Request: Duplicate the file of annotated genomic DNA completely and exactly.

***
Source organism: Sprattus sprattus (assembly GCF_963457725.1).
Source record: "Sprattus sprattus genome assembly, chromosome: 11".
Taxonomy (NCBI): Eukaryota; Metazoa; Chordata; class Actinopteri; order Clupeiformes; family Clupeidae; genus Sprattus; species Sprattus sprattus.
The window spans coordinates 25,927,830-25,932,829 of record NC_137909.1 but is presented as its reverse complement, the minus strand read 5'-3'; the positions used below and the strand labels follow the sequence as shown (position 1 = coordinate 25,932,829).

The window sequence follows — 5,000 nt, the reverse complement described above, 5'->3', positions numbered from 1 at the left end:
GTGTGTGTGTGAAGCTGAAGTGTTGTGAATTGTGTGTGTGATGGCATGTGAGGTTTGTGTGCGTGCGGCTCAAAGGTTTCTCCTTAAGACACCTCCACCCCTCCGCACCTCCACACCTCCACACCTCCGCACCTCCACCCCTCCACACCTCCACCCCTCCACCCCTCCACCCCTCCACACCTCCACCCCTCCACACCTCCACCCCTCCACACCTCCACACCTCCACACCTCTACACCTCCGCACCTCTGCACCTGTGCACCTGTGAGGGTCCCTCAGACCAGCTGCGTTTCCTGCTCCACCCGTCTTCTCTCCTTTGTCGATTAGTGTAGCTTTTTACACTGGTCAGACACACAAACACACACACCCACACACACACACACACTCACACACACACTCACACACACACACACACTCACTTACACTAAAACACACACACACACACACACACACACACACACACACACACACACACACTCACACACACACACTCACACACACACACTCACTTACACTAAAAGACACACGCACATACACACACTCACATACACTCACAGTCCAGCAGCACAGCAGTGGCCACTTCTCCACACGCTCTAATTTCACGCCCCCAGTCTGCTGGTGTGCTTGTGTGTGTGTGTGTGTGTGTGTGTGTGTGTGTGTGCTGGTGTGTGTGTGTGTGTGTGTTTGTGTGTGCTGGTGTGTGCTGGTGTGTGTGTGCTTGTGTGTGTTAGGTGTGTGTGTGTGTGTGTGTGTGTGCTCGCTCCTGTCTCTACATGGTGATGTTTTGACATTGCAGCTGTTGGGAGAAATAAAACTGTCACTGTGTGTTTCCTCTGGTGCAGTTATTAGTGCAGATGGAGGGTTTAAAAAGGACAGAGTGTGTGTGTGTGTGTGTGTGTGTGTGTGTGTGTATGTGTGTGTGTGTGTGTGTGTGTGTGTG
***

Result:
Source organism: Sprattus sprattus (assembly GCF_963457725.1).
Source record: "Sprattus sprattus genome assembly, chromosome: 11".
Taxonomy (NCBI): Eukaryota; Metazoa; Chordata; class Actinopteri; order Clupeiformes; family Clupeidae; genus Sprattus; species Sprattus sprattus.
The window spans coordinates 25,927,830-25,932,829 of record NC_137909.1 but is presented as its reverse complement, the minus strand read 5'-3'; the positions used below and the strand labels follow the sequence as shown (position 1 = coordinate 25,932,829).

The window sequence follows — 5,000 nt, the reverse complement described above, 5'->3', positions numbered from 1 at the left end:
GTGTGTGTGTGAAGCTGAAGTGTTGTGAATTGTGTGTGTGATGGCATGTGAGGTTTGTGTGCGTGCGGCTCAAAGGTTTCTCCTTAAGACACCTCCACCCCTCCGCACCTCCACACCTCCACACCTCCGCACCTCCACCCCTCCACACCTCCACCCCTCCACCCCTCCACCCCTCCACACCTCCACCCCTCCACACCTCCACCCCTCCACACCTCCACACCTCCACACCTCTACACCTCCGCACCTCTGCACCTGTGCACCTGTGAGGGTCCCTCAGACCAGCTGCGTTTCCTGCTCCACCCGTCTTCTCTCCTTTGTCGATTAGTGTAGCTTTTTACACTGGTCAGACACACAAACACACACACCCACACACACACACACACTCACACACACACTCACACACACACACACACTCACTTACACTAAAACACACACACACACACACACACACACACACACACACACACACACACACTCACACACACACACTCACACACACACACTCACTTACACTAAAAGACACACGCACATACACACACTCACATACACTCACAGTCCAGCAGCACAGCAGTGGCCACTTCTCCACACGCTCTAATTTCACGCCCCCAGTCTGCTGGTGTGCTTGTGTGTGTGTGTGTGTGTGTGTGTGTGTGTGTGTGCTGGTGTGTGTGTGTGTGTGTGTTTGTGTGTGCTGGTGTGTGCTGGTGTGTGTGTGCTTGTGTGTGTTAGGTGTGTGTGTGTGTGTGTGTGTGTGCTCGCTCCTGTCTCTACATGGTGATGTTTTGACATTGCAGCTGTTGGGAGAAATAAAACTGTCACTGTGTGTTTCCTCTGGTGCAGTTATTAGTGCAGATGGAGGGTTTAAAAAGGACAGAGTGTGTGTGTGTGTGTGTGTGTGTGTGTGTGTGTATGTGTGTGTGTGTGTGTGTGTGTGTGTG